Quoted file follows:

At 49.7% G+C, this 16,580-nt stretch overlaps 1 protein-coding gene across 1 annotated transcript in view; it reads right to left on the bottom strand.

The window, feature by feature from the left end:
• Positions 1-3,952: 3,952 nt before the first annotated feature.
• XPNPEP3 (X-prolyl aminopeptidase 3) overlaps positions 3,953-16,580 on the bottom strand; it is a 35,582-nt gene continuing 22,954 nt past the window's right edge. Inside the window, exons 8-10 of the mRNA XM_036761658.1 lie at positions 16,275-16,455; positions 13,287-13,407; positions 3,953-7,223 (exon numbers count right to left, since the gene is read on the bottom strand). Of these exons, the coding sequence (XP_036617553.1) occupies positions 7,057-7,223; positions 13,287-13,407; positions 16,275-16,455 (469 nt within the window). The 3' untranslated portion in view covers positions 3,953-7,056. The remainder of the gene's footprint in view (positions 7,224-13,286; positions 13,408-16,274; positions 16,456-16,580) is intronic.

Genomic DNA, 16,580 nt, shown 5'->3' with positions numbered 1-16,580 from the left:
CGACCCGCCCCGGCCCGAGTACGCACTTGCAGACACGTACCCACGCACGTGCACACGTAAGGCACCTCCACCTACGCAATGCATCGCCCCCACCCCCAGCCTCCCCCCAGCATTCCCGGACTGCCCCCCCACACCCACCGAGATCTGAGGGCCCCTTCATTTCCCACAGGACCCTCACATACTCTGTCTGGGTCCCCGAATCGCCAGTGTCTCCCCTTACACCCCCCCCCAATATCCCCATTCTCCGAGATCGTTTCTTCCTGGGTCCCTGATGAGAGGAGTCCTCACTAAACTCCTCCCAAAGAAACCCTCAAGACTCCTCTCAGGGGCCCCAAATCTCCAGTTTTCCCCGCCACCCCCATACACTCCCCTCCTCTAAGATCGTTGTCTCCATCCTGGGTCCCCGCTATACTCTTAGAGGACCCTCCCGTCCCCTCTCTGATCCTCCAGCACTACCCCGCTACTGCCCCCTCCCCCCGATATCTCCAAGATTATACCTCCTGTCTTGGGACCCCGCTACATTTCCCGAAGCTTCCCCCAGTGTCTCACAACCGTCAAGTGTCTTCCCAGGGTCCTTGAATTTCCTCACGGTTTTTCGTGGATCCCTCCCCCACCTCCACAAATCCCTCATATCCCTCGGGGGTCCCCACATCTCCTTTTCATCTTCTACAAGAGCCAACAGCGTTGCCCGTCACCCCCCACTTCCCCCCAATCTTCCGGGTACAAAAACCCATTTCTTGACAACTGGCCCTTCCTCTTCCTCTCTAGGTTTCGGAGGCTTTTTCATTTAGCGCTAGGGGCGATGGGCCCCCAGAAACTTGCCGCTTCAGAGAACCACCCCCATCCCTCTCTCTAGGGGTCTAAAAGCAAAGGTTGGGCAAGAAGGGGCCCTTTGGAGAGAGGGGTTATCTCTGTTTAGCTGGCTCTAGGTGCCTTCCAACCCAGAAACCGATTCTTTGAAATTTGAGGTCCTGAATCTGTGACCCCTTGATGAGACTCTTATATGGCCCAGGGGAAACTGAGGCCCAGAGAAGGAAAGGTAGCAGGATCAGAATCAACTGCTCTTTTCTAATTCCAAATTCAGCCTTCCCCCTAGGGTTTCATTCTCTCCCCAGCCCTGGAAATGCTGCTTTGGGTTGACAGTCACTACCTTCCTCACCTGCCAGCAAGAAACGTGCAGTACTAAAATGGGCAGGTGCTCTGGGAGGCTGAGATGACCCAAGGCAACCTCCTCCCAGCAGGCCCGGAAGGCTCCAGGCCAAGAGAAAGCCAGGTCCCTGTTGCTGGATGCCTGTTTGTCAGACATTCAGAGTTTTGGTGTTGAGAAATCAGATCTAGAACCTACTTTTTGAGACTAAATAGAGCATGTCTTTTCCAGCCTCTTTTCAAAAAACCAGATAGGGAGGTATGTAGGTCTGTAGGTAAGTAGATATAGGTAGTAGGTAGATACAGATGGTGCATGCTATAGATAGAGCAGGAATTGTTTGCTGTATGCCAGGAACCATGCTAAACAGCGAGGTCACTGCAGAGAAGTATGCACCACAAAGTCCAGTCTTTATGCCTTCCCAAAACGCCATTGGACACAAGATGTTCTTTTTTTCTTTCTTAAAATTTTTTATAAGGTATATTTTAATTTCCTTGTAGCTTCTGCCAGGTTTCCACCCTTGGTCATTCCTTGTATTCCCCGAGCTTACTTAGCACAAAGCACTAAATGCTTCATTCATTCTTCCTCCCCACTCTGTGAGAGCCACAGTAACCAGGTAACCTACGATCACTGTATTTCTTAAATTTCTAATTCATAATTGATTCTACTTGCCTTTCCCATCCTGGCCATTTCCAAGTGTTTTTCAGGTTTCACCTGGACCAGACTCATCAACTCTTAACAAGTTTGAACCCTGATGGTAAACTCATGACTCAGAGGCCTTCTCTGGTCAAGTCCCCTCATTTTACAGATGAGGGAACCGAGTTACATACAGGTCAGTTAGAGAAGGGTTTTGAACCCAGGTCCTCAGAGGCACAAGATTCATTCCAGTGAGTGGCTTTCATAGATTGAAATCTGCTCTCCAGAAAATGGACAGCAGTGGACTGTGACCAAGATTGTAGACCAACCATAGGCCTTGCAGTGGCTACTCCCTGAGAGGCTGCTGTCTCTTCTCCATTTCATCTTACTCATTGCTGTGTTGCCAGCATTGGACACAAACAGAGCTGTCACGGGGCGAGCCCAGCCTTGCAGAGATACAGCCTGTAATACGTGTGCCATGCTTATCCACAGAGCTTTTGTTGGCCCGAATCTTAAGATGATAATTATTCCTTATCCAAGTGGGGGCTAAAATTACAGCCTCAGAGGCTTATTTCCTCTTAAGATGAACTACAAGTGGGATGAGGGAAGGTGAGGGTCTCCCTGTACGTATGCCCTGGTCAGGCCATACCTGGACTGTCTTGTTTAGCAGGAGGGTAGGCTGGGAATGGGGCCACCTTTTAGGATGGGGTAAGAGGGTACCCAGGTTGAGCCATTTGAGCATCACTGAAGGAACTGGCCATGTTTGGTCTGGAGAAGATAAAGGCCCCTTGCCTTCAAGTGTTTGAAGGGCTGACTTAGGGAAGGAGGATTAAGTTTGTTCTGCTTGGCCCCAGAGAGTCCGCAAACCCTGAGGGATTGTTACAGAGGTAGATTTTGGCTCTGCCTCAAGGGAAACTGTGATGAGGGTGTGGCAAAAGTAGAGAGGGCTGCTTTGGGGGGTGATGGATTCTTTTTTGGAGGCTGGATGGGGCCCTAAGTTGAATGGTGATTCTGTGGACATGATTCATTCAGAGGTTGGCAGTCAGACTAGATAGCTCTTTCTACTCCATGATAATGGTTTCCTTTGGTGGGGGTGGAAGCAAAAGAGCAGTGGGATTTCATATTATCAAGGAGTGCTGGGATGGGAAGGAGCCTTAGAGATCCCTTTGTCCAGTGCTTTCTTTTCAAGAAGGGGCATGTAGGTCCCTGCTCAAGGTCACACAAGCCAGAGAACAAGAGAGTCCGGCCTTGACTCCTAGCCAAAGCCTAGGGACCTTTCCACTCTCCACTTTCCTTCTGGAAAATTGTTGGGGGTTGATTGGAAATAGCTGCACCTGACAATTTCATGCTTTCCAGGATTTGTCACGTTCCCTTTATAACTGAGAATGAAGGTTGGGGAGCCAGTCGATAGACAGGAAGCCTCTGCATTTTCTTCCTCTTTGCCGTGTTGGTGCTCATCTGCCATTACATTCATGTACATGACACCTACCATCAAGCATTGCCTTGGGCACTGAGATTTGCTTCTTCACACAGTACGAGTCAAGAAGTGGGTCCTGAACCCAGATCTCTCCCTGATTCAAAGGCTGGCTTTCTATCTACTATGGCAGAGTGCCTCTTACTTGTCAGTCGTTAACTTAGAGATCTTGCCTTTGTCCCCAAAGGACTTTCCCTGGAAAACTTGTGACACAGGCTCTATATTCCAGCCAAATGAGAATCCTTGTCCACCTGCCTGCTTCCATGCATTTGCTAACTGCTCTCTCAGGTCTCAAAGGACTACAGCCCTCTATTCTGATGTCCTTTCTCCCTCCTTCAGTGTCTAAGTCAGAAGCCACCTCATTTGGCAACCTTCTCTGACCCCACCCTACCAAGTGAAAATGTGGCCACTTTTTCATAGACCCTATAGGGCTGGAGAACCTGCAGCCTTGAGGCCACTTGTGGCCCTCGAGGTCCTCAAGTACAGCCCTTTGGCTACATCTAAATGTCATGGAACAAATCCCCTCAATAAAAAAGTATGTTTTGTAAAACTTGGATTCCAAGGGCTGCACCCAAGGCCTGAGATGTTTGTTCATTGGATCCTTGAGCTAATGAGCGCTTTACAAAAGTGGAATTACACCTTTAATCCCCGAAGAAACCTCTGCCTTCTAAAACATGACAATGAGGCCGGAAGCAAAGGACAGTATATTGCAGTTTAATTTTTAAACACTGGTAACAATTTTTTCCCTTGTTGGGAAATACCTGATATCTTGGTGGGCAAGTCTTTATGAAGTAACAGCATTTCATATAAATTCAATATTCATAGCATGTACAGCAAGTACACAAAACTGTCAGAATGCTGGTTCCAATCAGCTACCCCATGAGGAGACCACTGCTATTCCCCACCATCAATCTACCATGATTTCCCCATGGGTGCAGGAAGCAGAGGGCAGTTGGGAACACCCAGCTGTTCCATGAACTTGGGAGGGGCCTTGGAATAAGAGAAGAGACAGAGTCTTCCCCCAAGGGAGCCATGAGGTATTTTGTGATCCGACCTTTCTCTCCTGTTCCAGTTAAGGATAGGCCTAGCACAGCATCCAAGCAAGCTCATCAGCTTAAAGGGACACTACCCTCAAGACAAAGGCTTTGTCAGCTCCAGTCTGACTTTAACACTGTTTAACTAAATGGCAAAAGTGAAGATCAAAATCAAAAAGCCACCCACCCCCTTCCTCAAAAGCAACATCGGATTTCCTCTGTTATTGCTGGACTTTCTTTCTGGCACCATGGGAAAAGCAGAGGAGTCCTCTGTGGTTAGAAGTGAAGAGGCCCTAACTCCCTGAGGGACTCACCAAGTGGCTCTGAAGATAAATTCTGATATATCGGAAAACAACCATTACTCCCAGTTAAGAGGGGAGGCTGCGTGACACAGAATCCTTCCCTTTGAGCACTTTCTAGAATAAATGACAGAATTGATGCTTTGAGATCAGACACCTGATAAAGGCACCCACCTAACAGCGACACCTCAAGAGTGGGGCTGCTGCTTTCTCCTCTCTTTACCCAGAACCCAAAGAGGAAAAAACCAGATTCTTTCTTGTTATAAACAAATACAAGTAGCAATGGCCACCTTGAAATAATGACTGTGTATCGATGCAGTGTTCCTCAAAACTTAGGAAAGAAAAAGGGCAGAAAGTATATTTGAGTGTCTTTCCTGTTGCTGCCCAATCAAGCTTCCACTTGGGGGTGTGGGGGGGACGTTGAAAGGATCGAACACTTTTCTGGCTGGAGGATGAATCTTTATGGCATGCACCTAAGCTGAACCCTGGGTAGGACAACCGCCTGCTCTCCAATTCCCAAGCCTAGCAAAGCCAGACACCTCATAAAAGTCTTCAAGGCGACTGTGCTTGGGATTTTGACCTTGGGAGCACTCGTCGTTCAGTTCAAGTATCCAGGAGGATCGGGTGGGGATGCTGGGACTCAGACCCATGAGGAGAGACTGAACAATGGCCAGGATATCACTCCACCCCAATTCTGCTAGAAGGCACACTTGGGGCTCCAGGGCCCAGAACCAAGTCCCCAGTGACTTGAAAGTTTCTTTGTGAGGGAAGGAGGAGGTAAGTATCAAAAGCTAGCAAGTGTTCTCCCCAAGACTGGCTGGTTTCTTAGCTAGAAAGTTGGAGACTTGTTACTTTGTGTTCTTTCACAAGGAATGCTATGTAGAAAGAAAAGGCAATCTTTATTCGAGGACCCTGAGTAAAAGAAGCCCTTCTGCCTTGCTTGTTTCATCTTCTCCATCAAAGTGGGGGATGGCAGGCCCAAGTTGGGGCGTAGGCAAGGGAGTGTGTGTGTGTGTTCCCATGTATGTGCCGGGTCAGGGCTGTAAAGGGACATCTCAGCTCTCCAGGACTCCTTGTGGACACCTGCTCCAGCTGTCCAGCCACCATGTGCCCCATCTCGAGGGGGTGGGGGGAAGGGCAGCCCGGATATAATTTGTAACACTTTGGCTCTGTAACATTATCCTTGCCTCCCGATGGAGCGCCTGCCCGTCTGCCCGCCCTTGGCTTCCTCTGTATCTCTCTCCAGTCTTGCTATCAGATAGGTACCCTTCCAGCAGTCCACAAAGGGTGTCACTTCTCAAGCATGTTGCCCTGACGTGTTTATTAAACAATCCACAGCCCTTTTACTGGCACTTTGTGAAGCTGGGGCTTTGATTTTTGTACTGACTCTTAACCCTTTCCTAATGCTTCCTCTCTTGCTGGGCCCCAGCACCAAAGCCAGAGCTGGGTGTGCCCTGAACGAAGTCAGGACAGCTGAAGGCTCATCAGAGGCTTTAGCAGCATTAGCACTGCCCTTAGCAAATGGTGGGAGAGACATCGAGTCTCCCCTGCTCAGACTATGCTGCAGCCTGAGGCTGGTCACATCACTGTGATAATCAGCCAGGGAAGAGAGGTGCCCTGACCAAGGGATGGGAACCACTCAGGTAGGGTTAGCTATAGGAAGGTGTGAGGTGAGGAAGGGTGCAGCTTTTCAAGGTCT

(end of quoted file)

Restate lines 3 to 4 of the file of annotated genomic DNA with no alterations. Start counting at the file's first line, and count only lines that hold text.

• Positions 1-3,952: 3,952 nt before the first annotated feature.
• XPNPEP3 (X-prolyl aminopeptidase 3) overlaps positions 3,953-16,580 on the bottom strand; it is a 35,582-nt gene continuing 22,954 nt past the window's right edge. Inside the window, exons 8-10 of the mRNA XM_036761658.1 lie at positions 16,275-16,455; positions 13,287-13,407; positions 3,953-7,223 (exon numbers count right to left, since the gene is read on the bottom strand). Of these exons, the coding sequence (XP_036617553.1) occupies positions 7,057-7,223; positions 13,287-13,407; positions 16,275-16,455 (469 nt within the window). The 3' untranslated portion in view covers positions 3,953-7,056. The remainder of the gene's footprint in view (positions 7,224-13,286; positions 13,408-16,274; positions 16,456-16,580) is intronic.